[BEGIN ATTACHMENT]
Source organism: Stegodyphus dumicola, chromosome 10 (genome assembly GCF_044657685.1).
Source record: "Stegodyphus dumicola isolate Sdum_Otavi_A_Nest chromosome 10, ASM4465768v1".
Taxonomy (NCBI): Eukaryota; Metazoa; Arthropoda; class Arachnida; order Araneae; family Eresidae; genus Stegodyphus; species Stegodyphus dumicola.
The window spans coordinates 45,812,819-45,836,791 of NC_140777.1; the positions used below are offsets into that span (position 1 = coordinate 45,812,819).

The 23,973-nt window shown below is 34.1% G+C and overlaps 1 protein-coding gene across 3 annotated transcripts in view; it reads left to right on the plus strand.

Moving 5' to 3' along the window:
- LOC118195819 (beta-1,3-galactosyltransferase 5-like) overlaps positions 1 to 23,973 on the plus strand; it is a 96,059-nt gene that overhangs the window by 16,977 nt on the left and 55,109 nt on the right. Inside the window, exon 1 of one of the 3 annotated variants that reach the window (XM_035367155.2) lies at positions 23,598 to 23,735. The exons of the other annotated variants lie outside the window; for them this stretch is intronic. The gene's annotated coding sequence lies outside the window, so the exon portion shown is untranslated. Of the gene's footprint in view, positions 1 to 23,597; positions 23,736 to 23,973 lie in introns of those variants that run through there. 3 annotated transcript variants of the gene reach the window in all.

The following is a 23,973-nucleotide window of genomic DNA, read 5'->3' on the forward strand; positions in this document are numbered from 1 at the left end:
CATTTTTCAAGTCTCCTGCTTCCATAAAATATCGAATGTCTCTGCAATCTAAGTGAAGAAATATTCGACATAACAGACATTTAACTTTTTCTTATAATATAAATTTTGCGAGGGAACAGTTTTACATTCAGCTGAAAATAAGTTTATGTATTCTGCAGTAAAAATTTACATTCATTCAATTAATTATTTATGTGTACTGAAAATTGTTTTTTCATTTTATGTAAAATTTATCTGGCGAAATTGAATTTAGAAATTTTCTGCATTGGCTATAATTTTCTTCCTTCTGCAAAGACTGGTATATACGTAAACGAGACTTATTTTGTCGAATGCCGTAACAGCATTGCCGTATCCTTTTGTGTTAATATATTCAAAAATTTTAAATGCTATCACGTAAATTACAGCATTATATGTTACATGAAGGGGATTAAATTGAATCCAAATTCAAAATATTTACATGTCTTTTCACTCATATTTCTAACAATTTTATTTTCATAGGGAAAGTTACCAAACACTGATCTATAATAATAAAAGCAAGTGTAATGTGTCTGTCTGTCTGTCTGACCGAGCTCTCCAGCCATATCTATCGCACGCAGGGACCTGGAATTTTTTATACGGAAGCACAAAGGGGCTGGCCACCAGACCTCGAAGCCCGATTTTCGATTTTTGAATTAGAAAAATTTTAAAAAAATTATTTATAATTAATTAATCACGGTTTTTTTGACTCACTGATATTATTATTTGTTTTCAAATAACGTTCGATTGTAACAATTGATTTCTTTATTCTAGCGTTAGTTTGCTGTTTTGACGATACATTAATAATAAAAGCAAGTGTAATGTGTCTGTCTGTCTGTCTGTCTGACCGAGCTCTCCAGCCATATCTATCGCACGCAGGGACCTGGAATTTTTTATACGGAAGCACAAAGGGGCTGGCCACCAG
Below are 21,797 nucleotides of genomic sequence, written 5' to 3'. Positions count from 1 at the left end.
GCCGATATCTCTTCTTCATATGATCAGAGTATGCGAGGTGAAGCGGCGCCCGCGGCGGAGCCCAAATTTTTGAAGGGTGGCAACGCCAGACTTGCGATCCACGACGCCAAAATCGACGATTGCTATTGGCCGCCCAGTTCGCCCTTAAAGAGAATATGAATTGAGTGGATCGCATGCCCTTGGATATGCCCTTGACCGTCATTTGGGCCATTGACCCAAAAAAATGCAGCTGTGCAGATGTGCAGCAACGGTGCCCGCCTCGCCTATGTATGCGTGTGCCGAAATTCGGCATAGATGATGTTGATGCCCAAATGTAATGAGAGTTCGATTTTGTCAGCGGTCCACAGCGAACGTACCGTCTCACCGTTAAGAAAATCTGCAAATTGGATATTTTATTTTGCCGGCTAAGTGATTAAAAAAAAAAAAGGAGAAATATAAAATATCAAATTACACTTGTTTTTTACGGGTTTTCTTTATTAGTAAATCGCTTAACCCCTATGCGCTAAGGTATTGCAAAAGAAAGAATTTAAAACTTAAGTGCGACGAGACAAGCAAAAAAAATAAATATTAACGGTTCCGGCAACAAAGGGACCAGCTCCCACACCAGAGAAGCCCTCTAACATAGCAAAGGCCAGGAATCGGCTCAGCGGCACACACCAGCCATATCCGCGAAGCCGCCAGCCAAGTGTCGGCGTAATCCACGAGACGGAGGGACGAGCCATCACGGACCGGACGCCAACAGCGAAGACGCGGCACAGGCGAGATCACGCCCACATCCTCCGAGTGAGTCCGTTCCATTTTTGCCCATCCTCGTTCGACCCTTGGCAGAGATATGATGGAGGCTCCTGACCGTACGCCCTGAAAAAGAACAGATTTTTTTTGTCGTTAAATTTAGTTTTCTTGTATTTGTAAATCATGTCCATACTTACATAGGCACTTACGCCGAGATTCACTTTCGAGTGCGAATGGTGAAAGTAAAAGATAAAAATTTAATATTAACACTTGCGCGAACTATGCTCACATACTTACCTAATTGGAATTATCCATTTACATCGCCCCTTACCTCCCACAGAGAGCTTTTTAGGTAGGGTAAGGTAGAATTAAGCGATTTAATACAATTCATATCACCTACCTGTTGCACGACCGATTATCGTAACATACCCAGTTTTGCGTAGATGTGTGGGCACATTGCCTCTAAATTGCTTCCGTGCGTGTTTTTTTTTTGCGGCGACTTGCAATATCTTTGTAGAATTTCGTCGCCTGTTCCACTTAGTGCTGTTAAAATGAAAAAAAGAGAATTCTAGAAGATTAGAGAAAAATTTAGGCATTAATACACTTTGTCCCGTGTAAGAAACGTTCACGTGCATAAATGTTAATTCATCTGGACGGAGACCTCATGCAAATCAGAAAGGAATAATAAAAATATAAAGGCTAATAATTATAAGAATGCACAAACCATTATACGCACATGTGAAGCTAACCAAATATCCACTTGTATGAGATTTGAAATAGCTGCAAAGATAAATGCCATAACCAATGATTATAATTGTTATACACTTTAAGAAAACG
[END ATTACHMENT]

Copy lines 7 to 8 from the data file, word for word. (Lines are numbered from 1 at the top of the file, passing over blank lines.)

- LOC118195819 (beta-1,3-galactosyltransferase 5-like) overlaps positions 1 to 23,973 on the plus strand; it is a 96,059-nt gene that overhangs the window by 16,977 nt on the left and 55,109 nt on the right. Inside the window, exon 1 of one of the 3 annotated variants that reach the window (XM_035367155.2) lies at positions 23,598 to 23,735. The exons of the other annotated variants lie outside the window; for them this stretch is intronic. The gene's annotated coding sequence lies outside the window, so the exon portion shown is untranslated. Of the gene's footprint in view, positions 1 to 23,597; positions 23,736 to 23,973 lie in introns of those variants that run through there. 3 annotated transcript variants of the gene reach the window in all.

The following is a 23,973-nucleotide window of genomic DNA, read 5'->3' on the forward strand; positions in this document are numbered from 1 at the left end: